Graphic Novel Review: Savage Hulk: The Man Within

Savage Hulk: The Man Within

Savage Hulk: The Man Within - Credit: Archant

An unexpected sequel to an early clash between the misfit mutants and ol’ jade jaws...

(Panini Books)

It was a wise move by Panini to reprint the little-seen final issue of the original X-Men run (issue 66, dating from 1970), as it provides background and context to this contemporary sequel to that original meeting between the merry mutants and the green-skinned goliath.

Apparently writer-artist Alan Davis chose to focus on that obscure encounter for his contribution to the showcase title Savage Hulk because he felt it was something of an unresolved episode in the careers of all involved. However, as this series is supposed to be continuity light, it’s something of a strange decision, as it really only works if you’re at all familiar with the original storyline.

The brief of this series appears to be large-scale gamma chaos, as the Hulk tears his way across America with reckless abandon. As a result of this, the pace is very fast, and it’s easy to get lost in Davis’ sumptuous artwork in the process.

There’s always a great deal to enjoy about seeing the original X-Men line-up in action, especially their older incarnations with the new costumes which saw out the end of their first series, and with Havok and Polaris now among their ranks. Seeing them up against unconventional opponents like the Hulk and the Leader also offers some surprises, but at the end of the day there’s very little here of any real substance.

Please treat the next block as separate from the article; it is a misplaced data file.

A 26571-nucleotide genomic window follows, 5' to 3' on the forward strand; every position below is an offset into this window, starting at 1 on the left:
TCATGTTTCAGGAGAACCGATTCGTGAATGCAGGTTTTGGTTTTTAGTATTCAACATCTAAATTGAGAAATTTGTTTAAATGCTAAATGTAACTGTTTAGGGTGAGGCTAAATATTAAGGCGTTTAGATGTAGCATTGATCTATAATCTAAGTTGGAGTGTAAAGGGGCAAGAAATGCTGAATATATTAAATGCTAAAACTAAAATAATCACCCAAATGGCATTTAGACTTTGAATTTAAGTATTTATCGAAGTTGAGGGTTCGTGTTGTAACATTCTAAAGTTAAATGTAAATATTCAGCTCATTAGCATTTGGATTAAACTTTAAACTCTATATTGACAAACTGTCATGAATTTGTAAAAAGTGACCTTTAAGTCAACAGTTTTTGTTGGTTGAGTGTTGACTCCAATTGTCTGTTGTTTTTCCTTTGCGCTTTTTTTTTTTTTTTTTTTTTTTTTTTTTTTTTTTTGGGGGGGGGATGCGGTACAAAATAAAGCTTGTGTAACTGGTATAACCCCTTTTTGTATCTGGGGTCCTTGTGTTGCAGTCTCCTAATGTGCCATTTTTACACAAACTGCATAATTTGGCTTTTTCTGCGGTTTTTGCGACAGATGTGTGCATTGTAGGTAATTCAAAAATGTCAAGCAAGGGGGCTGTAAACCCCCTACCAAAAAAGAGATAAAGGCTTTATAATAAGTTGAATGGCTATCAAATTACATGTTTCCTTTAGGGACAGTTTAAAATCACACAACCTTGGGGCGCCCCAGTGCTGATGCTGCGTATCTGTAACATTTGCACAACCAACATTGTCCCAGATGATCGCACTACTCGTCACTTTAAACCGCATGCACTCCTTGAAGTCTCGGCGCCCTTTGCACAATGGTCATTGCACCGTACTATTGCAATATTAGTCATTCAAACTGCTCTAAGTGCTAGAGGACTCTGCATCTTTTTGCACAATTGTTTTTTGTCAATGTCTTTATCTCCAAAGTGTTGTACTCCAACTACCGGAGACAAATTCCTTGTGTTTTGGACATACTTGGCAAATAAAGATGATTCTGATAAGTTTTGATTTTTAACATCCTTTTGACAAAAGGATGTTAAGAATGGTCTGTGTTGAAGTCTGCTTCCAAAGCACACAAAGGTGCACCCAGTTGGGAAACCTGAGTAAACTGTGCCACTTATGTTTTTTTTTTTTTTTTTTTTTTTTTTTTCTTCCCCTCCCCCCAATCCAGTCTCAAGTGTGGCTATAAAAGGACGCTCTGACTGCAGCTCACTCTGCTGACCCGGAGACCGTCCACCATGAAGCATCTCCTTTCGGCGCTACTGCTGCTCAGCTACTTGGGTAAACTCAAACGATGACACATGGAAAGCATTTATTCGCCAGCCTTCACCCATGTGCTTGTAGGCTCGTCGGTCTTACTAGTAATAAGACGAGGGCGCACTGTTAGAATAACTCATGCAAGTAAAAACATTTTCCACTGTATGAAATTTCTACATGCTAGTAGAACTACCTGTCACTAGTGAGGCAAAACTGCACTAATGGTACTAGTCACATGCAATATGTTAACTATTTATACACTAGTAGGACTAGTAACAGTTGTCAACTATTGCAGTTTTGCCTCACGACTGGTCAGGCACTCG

It’s a nice enough looking book, and Davis is a first-rate storyteller, but as with many other stories inserted into gaps in continuity you come away feeling that nothing which happened here really matters, as these events have long since been forgotten by the present day.

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An entertaining enough start to this new series, which will apparently feature story arcs by different creative teams, but there needs to be a bit more substance if it’s going to have legs.